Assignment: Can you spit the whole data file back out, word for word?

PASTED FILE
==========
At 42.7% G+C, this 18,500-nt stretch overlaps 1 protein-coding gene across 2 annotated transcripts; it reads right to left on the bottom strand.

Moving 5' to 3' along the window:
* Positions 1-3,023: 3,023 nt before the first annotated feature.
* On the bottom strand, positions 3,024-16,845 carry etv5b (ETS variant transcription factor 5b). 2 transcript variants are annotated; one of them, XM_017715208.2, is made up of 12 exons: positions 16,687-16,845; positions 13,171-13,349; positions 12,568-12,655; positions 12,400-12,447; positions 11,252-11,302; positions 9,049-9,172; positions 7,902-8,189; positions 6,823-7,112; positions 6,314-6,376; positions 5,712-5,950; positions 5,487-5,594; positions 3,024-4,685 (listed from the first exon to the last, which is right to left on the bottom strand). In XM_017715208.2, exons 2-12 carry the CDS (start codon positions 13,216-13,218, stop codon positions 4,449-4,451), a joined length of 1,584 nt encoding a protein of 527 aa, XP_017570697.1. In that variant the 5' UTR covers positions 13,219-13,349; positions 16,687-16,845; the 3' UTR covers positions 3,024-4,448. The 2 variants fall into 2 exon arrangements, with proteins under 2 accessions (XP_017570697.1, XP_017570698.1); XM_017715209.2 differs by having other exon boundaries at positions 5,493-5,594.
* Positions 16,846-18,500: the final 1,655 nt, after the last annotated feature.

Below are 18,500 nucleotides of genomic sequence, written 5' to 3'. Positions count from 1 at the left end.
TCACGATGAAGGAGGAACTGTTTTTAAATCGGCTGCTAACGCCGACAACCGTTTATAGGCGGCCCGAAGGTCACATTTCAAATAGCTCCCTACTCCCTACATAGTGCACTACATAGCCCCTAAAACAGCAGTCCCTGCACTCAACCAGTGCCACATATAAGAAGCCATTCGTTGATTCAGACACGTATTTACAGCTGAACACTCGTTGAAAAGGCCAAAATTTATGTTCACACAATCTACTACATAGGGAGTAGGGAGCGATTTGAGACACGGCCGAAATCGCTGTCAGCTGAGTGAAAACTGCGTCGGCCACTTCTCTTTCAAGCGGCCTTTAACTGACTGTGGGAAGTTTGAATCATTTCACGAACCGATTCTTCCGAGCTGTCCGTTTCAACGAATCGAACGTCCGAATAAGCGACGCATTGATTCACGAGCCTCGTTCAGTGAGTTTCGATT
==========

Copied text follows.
At 42.7% G+C, this 18,500-nt stretch overlaps 1 protein-coding gene across 2 annotated transcripts; it reads right to left on the bottom strand.

Moving 5' to 3' along the window:
* Positions 1-3,023: 3,023 nt before the first annotated feature.
* On the bottom strand, positions 3,024-16,845 carry etv5b (ETS variant transcription factor 5b). 2 transcript variants are annotated; one of them, XM_017715208.2, is made up of 12 exons: positions 16,687-16,845; positions 13,171-13,349; positions 12,568-12,655; positions 12,400-12,447; positions 11,252-11,302; positions 9,049-9,172; positions 7,902-8,189; positions 6,823-7,112; positions 6,314-6,376; positions 5,712-5,950; positions 5,487-5,594; positions 3,024-4,685 (listed from the first exon to the last, which is right to left on the bottom strand). In XM_017715208.2, exons 2-12 carry the CDS (start codon positions 13,216-13,218, stop codon positions 4,449-4,451), a joined length of 1,584 nt encoding a protein of 527 aa, XP_017570697.1. In that variant the 5' UTR covers positions 13,219-13,349; positions 16,687-16,845; the 3' UTR covers positions 3,024-4,448. The 2 variants fall into 2 exon arrangements, with proteins under 2 accessions (XP_017570697.1, XP_017570698.1); XM_017715209.2 differs by having other exon boundaries at positions 5,493-5,594.
* Positions 16,846-18,500: the final 1,655 nt, after the last annotated feature.

Below are 18,500 nucleotides of genomic sequence, written 5' to 3'. Positions count from 1 at the left end.
TCACGATGAAGGAGGAACTGTTTTTAAATCGGCTGCTAACGCCGACAACCGTTTATAGGCGGCCCGAAGGTCACATTTCAAATAGCTCCCTACTCCCTACATAGTGCACTACATAGCCCCTAAAACAGCAGTCCCTGCACTCAACCAGTGCCACATATAAGAAGCCATTCGTTGATTCAGACACGTATTTACAGCTGAACACTCGTTGAAAAGGCCAAAATTTATGTTCACACAATCTACTACATAGGGAGTAGGGAGCGATTTGAGACACGGCCGAAATCGCTGTCAGCTGAGTGAAAACTGCGTCGGCCACTTCTCTTTCAAGCGGCCTTTAACTGACTGTGGGAAGTTTGAATCATTTCACGAACCGATTCTTCCGAGCTGTCCGTTTCAACGAATCGAACGTCCGAATAAGCGACGCATTGATTCACGAGCCTCGTTCAGTGAGTTTCGATT